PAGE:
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Installing memory is probably the easiest upgrade anyone can perform to their PC even a novice shouldn't feel dubious. Just pull the DIMM slot pegs to either side, align the notch on the DIMM module to the DIMM slot and press in each module until it clicks into place. Once it's in just turn the PC on and if the memory is indeed firmly installed then the BIOS should report the correct amount during initialization, a process known as bootstrapping. If your motherboard is brand new then it's perfectly normal to experience the stif DIMM slot syndrome whereby the DIMM module doesn't easily fit into the DIMM slot. In such case give it a firm push several times and all will be well, the stiffness will ease. The positive thing about using 1GB modules is that one may install up to 4GB of dual channel operational memory on a typical motherboard. Is 4GB necessary at this present moment in time? Probably not however it's also a benefit to have spare slots for a future upgrade. Should in the unlikely event installation give anyone reason for despair then the included installation manual will surely offer a helping hand. Armed with 2GB of what is expected to be top notch memory, we proceeded onto the interesting part, how it performs.

Spot the difference, Ballistix PC2-8000 is identical in appearence to its lesser counterpart.

Memory, Why Memory A > Memory B?

Not everyone's wisdom is fulfilled in understanding why given memory is better than others (such as that from competing manufacturers) so before we discuss how the Ballistix PC2-8000 DDR2 faired in operation we will elaborate somewhat on this issue. Let us assume we are examining a comparison between two memory DIMM's both of type PC2-8000 DDR2 but which vary in latencies. Both reading & writing to RAM involves some form of delay normally referred to as latency, this is something influenced by timings in affect within the memory. Timings are part of the configuration data initiated upon computer bootstrap (a process whereby the BIOS checks and initially configures components). Lower timings mean less delay when performing memory operations, the key point to understand here however is that not all memory can be setup to use the fastest timings.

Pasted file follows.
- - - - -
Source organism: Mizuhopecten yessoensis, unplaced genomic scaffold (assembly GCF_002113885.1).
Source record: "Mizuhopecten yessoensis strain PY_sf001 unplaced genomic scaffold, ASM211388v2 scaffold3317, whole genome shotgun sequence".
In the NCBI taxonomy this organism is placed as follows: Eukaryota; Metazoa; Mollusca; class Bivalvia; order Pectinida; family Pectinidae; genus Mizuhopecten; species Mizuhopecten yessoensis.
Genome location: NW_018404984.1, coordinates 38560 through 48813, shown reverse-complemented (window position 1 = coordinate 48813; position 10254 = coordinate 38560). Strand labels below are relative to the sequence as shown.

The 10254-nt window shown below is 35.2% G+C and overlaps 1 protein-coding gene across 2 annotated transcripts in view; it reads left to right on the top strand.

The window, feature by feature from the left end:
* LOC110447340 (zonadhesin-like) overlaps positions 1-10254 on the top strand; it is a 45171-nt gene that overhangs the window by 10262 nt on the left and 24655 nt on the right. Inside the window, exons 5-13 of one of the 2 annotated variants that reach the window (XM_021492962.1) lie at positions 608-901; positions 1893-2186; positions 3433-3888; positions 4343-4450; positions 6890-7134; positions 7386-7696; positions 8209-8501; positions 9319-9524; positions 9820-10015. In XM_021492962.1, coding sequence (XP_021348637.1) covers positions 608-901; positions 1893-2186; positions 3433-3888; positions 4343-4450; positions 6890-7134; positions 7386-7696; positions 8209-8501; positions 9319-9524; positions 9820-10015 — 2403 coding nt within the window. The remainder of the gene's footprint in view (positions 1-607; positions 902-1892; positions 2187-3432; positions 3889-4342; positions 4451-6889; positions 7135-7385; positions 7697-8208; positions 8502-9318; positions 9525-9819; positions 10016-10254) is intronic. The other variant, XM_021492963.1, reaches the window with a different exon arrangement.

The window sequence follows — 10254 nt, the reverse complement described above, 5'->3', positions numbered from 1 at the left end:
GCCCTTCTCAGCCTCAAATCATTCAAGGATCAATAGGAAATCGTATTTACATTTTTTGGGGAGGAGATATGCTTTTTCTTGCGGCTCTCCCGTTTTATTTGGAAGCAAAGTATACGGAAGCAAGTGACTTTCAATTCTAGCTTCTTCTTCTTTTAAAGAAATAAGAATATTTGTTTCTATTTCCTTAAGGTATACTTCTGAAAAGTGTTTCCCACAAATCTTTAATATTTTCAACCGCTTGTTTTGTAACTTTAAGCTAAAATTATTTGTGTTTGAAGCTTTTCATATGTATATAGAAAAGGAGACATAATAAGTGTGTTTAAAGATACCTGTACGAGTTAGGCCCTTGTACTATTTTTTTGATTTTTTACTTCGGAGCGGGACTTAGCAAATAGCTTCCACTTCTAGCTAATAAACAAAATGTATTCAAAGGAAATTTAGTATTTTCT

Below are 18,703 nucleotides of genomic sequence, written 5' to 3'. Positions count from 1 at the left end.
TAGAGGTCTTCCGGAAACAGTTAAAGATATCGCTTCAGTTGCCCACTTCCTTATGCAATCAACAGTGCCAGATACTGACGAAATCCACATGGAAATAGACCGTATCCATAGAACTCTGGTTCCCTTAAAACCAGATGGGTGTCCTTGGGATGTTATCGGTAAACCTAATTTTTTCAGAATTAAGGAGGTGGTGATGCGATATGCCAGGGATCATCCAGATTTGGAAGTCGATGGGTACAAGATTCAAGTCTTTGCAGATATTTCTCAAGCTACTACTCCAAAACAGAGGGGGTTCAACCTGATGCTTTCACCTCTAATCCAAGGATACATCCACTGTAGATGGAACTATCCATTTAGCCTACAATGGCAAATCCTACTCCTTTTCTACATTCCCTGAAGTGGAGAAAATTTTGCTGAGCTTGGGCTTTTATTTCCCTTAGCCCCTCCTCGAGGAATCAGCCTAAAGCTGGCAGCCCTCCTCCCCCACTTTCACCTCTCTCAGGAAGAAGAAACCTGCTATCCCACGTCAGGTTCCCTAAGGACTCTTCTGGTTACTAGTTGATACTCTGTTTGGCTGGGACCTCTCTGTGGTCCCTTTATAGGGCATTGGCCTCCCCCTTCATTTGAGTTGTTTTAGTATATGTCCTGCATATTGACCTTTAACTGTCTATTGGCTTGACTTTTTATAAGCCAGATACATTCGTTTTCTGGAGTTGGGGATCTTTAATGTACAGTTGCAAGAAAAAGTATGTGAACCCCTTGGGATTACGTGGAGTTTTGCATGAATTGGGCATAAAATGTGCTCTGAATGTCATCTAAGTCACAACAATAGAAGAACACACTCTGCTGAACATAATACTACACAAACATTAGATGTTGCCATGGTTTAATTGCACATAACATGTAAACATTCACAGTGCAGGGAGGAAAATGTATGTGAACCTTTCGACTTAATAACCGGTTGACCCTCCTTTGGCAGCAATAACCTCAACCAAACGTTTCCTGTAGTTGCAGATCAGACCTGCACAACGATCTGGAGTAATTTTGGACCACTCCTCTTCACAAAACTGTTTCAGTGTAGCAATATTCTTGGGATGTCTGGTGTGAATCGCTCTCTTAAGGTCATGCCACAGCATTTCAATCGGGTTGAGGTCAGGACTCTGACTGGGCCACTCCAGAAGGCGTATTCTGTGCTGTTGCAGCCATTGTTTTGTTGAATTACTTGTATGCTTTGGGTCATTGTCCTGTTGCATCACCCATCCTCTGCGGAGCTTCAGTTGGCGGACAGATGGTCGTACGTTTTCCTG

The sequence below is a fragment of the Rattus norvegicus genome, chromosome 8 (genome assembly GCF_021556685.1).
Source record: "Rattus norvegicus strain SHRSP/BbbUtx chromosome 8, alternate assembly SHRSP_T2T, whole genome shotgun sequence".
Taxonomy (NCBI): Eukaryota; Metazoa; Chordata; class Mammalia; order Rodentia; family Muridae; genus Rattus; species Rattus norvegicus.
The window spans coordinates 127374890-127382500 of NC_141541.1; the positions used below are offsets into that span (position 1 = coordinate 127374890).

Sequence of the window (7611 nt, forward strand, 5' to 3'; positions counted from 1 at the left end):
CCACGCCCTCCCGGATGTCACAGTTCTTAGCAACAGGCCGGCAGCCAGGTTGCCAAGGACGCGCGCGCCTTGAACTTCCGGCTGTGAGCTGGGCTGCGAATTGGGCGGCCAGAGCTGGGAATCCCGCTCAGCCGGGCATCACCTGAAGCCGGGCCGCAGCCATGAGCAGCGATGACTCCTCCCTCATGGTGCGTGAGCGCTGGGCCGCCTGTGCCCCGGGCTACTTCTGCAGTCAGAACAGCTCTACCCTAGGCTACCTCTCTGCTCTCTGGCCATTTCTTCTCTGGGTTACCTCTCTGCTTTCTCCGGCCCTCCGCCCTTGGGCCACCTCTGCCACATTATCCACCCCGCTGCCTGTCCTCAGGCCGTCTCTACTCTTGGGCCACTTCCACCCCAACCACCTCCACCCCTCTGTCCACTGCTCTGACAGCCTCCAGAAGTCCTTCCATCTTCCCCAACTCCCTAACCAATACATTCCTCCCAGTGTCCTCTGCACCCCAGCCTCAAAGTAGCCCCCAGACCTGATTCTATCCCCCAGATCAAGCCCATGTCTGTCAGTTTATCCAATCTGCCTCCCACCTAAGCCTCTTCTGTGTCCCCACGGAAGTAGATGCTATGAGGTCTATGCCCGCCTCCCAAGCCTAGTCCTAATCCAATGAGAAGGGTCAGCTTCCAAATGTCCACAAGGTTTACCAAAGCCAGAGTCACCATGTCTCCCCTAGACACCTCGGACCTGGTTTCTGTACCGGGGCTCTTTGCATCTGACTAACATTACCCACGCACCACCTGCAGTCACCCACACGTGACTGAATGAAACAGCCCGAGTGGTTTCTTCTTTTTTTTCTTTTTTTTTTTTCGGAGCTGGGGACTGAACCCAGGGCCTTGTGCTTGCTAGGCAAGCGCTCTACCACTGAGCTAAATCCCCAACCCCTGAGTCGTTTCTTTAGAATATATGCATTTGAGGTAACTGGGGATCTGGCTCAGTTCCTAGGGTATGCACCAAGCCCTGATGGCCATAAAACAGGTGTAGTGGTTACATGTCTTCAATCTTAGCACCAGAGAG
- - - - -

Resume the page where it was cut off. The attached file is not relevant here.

Above we introduced the example of comparing two DIMM's, now we will extend this more and provide names for these as a means of identification. DIMM 1 is generic and at PC2-8000 speed (500MHzx2) is rated at timings of 5-5-5-15, DIMM 2 is our Ballistix sample kit that at PC2-8000 speeds (1000MHz) can manage 4-3-4-6. Automatically we can see that DIMM 2 has lower timings than DIMM 1, in fact when combined they add up to 30 and 17 respectively. In this scenario DIMM 2 will operate faster by reducing the delay to access memory hence the CPU will be required to idle less of its own cycles. By logically putting this together it should be understood that by lowering delays the system is able to respond much sooner to for example a fetch data call issued by the CPU. The end result is improved performance but the true extent of this varies depending on how the software was programmed, i.e. if it heavily relies on memory usage. As a rule of thumb lower timings will always yield better system responsiveness so as a consumer it is worth not overlooking this aspect upon purchase.

The goal to achieving best memory efficiency is running at the highest possible frequency while at the same time maintaining the lowest RAM timings. There is always a balance to these two and only stability tests on each given system yield the exact answer. Furthermore, some applications act differently depending on the setting. For example an application that streams data (i.e. video/audio encoding) would usually yield higher performance as memory bandwidth increases. In contrast, an application that makes frequent random calls to memory (ie games, large array number crunching programs) may perform better with a lower memory access time (latency). The proof is in the pudding as the English saying goes, all applications behave differently depdning on a) how they were programmed and b) the type and settings used by the compiler. Get used to some benchmarking and the answers will follow.

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